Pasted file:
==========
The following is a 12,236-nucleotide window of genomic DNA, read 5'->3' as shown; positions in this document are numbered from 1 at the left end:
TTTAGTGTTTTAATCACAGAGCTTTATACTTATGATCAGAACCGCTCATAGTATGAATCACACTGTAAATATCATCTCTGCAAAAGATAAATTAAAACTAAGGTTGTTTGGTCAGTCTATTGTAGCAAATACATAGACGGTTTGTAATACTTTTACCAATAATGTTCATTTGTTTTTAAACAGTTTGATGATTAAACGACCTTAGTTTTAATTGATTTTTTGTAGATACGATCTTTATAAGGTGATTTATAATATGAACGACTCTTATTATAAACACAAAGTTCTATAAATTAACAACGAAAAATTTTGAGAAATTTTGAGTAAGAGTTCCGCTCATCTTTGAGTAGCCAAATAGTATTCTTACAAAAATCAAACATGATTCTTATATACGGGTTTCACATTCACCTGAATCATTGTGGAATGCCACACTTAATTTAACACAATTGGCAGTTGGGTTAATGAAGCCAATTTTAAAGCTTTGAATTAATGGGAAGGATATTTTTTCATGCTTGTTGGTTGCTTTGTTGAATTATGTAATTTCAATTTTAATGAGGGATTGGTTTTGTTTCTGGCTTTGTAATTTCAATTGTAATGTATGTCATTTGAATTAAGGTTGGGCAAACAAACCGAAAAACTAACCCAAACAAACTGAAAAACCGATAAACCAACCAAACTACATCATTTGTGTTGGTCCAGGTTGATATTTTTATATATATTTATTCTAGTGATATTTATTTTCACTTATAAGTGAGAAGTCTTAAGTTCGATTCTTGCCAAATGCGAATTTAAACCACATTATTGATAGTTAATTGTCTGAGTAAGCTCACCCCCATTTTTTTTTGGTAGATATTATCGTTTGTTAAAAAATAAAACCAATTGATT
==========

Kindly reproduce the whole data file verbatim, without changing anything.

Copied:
The following is a 12,236-nucleotide window of genomic DNA, read 5'->3' as shown; positions in this document are numbered from 1 at the left end:
TTTAGTGTTTTAATCACAGAGCTTTATACTTATGATCAGAACCGCTCATAGTATGAATCACACTGTAAATATCATCTCTGCAAAAGATAAATTAAAACTAAGGTTGTTTGGTCAGTCTATTGTAGCAAATACATAGACGGTTTGTAATACTTTTACCAATAATGTTCATTTGTTTTTAAACAGTTTGATGATTAAACGACCTTAGTTTTAATTGATTTTTTGTAGATACGATCTTTATAAGGTGATTTATAATATGAACGACTCTTATTATAAACACAAAGTTCTATAAATTAACAACGAAAAATTTTGAGAAATTTTGAGTAAGAGTTCCGCTCATCTTTGAGTAGCCAAATAGTATTCTTACAAAAATCAAACATGATTCTTATATACGGGTTTCACATTCACCTGAATCATTGTGGAATGCCACACTTAATTTAACACAATTGGCAGTTGGGTTAATGAAGCCAATTTTAAAGCTTTGAATTAATGGGAAGGATATTTTTTCATGCTTGTTGGTTGCTTTGTTGAATTATGTAATTTCAATTTTAATGAGGGATTGGTTTTGTTTCTGGCTTTGTAATTTCAATTGTAATGTATGTCATTTGAATTAAGGTTGGGCAAACAAACCGAAAAACTAACCCAAACAAACTGAAAAACCGATAAACCAACCAAACTACATCATTTGTGTTGGTCCAGGTTGATATTTTTATATATATTTATTCTAGTGATATTTATTTTCACTTATAAGTGAGAAGTCTTAAGTTCGATTCTTGCCAAATGCGAATTTAAACCACATTATTGATAGTTAATTGTCTGAGTAAGCTCACCCCCATTTTTTTTTGGTAGATATTATCGTTTGTTAAAAAATAAAACCAATTGATT